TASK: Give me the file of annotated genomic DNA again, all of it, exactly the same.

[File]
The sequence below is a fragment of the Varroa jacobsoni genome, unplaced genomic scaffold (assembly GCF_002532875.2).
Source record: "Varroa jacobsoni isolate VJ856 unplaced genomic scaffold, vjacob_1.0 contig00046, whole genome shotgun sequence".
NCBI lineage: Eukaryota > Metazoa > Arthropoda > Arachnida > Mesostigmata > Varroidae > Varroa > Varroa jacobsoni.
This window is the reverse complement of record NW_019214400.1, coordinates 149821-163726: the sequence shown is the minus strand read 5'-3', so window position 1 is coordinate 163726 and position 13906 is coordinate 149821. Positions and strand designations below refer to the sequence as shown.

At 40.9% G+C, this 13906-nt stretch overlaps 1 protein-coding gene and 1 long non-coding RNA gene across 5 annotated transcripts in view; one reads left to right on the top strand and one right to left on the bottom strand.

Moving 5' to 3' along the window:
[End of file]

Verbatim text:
The sequence below is a fragment of the Varroa jacobsoni genome, unplaced genomic scaffold (assembly GCF_002532875.2).
Source record: "Varroa jacobsoni isolate VJ856 unplaced genomic scaffold, vjacob_1.0 contig00046, whole genome shotgun sequence".
NCBI lineage: Eukaryota > Metazoa > Arthropoda > Arachnida > Mesostigmata > Varroidae > Varroa > Varroa jacobsoni.
This window is the reverse complement of record NW_019214400.1, coordinates 149821-163726: the sequence shown is the minus strand read 5'-3', so window position 1 is coordinate 163726 and position 13906 is coordinate 149821. Positions and strand designations below refer to the sequence as shown.

At 40.9% G+C, this 13906-nt stretch overlaps 1 protein-coding gene and 1 long non-coding RNA gene across 5 annotated transcripts in view; one reads left to right on the top strand and one right to left on the bottom strand.

Moving 5' to 3' along the window: